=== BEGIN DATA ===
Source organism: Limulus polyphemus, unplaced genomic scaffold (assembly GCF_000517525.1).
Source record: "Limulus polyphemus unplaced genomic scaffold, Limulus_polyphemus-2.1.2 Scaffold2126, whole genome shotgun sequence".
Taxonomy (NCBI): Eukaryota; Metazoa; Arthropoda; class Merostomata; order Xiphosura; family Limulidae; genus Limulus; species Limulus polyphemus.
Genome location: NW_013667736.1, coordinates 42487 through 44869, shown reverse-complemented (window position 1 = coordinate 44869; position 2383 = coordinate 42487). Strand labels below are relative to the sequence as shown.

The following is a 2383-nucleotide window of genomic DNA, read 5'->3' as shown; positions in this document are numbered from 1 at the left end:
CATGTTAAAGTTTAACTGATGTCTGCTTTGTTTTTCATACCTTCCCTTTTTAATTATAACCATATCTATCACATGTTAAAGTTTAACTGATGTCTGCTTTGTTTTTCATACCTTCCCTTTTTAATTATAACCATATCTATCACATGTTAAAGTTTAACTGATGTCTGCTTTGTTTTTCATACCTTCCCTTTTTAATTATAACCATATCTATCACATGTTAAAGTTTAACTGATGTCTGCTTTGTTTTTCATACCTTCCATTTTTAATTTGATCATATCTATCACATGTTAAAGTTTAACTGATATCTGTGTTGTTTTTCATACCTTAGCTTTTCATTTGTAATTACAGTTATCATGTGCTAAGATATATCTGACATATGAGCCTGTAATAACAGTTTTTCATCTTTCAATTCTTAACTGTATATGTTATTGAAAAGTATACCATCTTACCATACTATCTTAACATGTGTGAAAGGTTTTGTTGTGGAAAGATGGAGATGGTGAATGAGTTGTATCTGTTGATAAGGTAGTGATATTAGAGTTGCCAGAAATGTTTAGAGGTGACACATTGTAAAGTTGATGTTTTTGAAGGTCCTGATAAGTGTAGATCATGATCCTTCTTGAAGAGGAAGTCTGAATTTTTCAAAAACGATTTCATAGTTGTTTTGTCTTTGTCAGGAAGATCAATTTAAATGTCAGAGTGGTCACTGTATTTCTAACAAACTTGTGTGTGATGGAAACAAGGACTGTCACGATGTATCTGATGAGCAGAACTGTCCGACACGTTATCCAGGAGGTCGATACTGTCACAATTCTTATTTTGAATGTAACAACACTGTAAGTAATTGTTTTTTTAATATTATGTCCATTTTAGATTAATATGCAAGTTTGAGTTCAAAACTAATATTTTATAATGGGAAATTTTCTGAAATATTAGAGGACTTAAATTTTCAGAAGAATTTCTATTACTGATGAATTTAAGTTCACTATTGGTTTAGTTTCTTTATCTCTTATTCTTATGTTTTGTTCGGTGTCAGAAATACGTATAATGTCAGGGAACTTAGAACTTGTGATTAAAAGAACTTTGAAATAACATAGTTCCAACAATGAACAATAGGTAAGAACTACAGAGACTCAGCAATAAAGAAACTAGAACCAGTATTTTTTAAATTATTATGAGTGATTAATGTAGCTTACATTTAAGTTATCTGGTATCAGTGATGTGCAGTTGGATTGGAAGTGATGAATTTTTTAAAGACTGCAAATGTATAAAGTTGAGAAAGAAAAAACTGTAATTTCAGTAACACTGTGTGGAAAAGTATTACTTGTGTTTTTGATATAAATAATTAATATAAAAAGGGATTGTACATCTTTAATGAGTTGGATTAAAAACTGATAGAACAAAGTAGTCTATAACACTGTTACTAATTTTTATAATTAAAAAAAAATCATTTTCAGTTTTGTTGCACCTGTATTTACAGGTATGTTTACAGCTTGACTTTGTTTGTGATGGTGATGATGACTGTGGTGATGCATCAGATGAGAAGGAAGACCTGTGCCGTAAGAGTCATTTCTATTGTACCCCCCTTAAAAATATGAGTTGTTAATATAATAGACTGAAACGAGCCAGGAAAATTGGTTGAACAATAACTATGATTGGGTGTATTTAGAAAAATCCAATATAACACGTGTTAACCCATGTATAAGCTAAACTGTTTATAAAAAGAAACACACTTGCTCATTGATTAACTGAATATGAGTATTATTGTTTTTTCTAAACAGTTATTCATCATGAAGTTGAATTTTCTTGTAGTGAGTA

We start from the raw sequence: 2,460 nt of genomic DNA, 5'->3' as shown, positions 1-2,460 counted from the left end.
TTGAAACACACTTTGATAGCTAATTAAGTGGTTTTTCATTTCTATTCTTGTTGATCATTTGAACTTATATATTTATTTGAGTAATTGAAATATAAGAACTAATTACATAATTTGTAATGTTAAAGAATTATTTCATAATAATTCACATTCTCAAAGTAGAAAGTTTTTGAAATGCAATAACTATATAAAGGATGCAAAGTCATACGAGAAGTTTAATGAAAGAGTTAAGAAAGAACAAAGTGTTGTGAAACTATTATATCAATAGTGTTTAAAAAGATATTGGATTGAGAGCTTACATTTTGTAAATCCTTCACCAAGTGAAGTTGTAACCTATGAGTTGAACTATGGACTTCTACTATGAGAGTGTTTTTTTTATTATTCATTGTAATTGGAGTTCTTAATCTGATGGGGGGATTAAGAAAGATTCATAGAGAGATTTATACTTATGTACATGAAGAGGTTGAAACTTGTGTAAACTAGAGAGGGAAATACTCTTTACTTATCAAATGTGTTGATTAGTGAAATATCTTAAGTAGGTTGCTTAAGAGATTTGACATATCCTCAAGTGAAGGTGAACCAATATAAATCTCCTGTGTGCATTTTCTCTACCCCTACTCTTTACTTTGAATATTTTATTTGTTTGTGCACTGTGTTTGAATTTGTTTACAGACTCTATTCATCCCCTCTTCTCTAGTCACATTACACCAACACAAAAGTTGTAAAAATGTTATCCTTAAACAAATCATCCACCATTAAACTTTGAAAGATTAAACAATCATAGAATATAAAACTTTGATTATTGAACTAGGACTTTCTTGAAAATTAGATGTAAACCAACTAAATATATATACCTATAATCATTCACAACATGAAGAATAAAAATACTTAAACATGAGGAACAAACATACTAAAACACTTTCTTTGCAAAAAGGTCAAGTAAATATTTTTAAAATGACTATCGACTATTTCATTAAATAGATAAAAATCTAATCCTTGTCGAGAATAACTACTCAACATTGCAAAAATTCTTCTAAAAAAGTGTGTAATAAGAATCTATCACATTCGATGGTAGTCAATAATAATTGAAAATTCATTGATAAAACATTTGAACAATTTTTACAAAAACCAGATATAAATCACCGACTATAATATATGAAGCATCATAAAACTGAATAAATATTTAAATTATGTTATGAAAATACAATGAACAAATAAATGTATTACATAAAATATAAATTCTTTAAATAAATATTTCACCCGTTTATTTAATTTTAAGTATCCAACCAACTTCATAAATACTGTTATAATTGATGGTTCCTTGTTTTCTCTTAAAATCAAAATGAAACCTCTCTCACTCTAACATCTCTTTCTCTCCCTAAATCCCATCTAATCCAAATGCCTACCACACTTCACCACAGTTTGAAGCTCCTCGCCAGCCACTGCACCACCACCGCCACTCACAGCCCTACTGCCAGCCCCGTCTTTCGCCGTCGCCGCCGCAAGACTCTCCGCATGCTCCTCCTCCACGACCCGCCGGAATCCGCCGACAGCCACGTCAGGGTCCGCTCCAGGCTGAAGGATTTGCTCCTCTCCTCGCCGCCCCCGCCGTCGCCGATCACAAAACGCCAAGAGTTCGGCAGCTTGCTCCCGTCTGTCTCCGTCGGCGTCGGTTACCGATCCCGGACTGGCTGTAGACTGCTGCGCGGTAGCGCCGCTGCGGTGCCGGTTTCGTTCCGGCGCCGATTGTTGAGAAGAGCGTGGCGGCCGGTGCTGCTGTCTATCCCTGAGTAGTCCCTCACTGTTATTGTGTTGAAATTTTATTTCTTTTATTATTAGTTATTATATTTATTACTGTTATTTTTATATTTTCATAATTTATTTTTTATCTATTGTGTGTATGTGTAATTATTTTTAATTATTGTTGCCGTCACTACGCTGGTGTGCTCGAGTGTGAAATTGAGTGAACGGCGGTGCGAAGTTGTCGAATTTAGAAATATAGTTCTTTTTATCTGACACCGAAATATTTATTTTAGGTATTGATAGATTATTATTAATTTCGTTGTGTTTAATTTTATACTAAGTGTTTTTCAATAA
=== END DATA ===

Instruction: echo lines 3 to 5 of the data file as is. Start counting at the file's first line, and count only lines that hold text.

Taxonomy (NCBI): Eukaryota; Metazoa; Arthropoda; class Merostomata; order Xiphosura; family Limulidae; genus Limulus; species Limulus polyphemus.
Genome location: NW_013667736.1, coordinates 42487 through 44869, shown reverse-complemented (window position 1 = coordinate 44869; position 2383 = coordinate 42487). Strand labels below are relative to the sequence as shown.

The following is a 2383-nucleotide window of genomic DNA, read 5'->3' as shown; positions in this document are numbered from 1 at the left end: